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School of PE Blog

This blog includes a compilation of subject-matter expert-authored articles covering topics within engineering, project management, architecture, and more.

8 Quick Tips About the PE Civil Exam

Sep 28, 2020

Civil Engineering is arguably the broadest discipline in the field of engineering. According to the National Council of Examiners for Engineering and Surveying (NCEES), there are five PE Civil depth exams offered, which is more than any other discipline. It is important to begin thinking about your chosen depth toward the end of your college career. This way, you can enroll in the electives that suit your depth subject interest. If you decide to wait and work for a few years, you can also select your depth subject after you've gained some experience. Keep in mind that your depth subject must be selected upon registering for the PE Civil exam.

Selecting your depth subject is critical to your success as an engineer. After all, you will spend the next 15-20 years developing and cultivating your specialty to ultimately become a subject matter expert. This means being a long-range thinker and taking the time to make deliberate decisions being cognizant of opportunities that develop, supplement, or offset your career experience.

The greatest resource for understanding the PE Civil exam is the NCEES. This organization administers the Fundamentals of Engineering (FE), Principals and Practices of Engineering (PE), Fundamentals of Surveying (FS), and Principals and Practices of Surveying (PS) exams. Some of these exams are administered with pencil and paper, while others have made the switch to CBT, or computer-based testing. According to, all exams will be computer-based by 2024. Click here to view the conversion schedule.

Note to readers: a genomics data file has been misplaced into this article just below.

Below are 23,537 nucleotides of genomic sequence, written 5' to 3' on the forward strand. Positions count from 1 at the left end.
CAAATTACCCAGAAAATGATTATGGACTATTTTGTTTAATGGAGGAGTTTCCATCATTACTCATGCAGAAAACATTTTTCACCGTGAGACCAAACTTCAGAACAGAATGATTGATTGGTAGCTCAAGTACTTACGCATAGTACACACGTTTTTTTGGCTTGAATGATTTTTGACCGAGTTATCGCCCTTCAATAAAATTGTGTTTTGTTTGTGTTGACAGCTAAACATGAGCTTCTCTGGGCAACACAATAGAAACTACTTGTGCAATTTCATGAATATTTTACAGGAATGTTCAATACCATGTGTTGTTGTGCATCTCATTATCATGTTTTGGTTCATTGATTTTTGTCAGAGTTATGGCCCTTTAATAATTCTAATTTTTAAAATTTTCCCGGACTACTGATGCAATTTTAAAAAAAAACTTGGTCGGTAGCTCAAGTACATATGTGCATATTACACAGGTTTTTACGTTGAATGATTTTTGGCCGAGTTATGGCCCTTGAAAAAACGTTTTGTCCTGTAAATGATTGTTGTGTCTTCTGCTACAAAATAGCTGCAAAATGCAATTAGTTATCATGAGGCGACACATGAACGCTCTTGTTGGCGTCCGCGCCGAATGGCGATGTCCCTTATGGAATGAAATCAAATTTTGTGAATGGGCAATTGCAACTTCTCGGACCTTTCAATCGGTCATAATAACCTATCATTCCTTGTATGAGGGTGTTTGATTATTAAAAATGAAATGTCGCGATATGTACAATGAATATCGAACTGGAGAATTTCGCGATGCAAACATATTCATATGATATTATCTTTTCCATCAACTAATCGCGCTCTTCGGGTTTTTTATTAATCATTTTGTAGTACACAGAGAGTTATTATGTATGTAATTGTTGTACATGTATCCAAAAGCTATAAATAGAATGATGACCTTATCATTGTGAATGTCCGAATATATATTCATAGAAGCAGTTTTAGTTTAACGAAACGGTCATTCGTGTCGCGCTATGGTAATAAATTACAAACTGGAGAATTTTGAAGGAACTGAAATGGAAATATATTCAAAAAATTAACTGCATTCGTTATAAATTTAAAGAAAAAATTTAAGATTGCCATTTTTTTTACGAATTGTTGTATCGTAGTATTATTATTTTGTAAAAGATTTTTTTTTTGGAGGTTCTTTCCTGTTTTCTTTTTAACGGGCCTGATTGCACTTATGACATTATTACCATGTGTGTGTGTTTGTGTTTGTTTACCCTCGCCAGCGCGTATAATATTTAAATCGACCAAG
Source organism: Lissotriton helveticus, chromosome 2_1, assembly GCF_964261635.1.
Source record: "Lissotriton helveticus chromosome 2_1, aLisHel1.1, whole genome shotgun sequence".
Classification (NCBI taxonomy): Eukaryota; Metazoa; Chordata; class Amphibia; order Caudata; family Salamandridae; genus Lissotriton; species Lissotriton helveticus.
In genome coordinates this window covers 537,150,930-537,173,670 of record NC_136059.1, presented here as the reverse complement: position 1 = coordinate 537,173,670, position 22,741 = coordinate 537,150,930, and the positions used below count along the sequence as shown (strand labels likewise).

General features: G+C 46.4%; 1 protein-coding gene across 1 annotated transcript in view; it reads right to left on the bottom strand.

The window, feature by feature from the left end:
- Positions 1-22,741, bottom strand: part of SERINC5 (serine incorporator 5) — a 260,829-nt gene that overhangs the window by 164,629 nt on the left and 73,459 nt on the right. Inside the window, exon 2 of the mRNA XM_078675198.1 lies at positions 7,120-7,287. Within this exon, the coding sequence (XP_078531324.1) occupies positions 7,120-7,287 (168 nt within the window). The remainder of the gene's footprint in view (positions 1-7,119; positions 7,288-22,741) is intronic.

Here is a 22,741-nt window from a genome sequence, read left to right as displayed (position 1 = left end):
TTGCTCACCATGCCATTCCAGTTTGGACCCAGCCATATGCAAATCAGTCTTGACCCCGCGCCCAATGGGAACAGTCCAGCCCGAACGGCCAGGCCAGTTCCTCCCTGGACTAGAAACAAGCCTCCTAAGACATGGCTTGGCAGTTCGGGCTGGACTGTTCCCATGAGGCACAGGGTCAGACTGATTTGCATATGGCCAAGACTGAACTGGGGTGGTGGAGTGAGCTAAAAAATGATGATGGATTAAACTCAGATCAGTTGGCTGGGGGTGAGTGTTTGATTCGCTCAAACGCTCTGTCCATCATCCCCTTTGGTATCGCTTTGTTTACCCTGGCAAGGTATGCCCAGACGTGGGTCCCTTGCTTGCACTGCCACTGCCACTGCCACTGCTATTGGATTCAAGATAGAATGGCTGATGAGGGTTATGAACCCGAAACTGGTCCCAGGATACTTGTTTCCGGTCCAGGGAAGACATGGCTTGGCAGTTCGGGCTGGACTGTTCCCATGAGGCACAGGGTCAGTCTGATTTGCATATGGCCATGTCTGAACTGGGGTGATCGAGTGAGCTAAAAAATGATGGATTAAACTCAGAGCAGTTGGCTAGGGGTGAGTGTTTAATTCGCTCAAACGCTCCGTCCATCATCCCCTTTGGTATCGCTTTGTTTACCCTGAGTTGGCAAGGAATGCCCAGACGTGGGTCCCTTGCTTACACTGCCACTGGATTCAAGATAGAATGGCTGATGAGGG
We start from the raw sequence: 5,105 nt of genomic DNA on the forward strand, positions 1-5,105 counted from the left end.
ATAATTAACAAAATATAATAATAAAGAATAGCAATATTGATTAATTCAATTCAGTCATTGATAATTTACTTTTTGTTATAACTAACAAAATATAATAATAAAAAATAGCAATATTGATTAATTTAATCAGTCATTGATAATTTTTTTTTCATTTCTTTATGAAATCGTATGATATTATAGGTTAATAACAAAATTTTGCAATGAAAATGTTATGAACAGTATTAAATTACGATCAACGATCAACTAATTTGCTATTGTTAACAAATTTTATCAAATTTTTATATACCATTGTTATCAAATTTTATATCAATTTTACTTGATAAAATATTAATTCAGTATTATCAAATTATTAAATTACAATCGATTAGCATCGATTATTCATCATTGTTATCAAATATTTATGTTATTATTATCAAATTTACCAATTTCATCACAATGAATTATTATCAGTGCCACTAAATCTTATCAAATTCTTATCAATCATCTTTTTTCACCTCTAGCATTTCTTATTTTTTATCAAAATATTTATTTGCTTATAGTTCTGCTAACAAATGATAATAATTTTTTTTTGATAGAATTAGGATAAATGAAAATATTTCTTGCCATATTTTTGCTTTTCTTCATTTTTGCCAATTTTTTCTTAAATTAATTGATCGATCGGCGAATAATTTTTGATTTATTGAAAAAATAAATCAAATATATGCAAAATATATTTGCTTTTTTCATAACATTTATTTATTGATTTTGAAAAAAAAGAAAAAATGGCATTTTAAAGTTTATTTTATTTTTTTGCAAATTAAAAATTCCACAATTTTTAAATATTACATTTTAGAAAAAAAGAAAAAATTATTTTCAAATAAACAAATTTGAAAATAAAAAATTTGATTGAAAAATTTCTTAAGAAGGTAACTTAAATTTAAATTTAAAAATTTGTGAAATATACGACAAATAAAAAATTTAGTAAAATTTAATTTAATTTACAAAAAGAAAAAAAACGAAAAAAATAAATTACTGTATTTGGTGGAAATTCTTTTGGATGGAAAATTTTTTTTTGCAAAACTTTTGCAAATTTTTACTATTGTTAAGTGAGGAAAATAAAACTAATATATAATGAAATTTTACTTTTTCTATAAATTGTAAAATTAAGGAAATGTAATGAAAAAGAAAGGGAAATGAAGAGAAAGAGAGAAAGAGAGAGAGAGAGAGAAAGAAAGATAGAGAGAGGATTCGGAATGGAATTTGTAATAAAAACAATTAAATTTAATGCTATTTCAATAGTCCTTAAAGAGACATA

Currently, in 2020, the PE Civil Exam is an 8-hour, pencil-and-paper exam with 80 questions. The exam is administered in two parts: The breadth portion and the depth portion. No matter your chosen specialty, the breadth portion of the exam will be the same. Then, the second half of the exam will focus only on the depth subject of your choice.

The breadth section of the PE Civil exam is administered during the morning and is typically 4-hours long with 40 questions. According to the NCEES, these 40 questions consist of the following: Project Planning, Means and Methods, Soil Mechanics, Structural Mechanics, Hydraulics and Hydrology, Geometrics, Materials, and Site Development. This portion of the exam is meant to test the Engineer's broad knowledge of these subjects within Civil Engineering. As a licensed Engineer, you will most likely be expected to possess broad knowledge in order to make certain decisions in these subject areas.

8 Quick Tips About the PE Civil Exam

The depth section of the PE Civil exam focuses on a specific area of practice. Exam candidates are expected to be able to use all applicable design manuals and criteria related to the depth subject. The PE Civil exam has five depth subjects to choose from: Construction, Geotechnical, Structural, Transportation, and Water Resources and Environmental. As a licensed Engineer, you will be expected to possess depth knowledge and be responsible for projects within your specific area of practice, your specialty, or depth.

There are many resources available to assist students as they prepare for the PE Civil exam. These resources include refresher courses and one-on-one tutoring which are offered by School of PE. School of PE also offers practice problems and exams for students to become more comfortable with their respective subjects. Other resources include relevant and sometimes required exam publications and textbooks. For more information about School of PE's exam review courses, email or call 614-873-7475.
About the Author: Sidney May

Sidney May is a multi-state licensed Civil Engineer with over 15 years of work experience in Civil and Environmental Engineering. She holds a B.S. in Civil Engineering. Her expertise includes public works processes; managing capital improvements projects; developing project scopes and budgets; preparing design drawings; developing project specifications; and managing construction projects. Sidney develops course content; teaches refresher courses; and has co-authored the Civil Exam Transportation Depth Review Guide for the School of PE. Her civic duties include volunteering with S.T.E.A.M programs; serving as a professional mentor for the University of Alabama civil engineering students; and serving in leadership roles within the ASCE.

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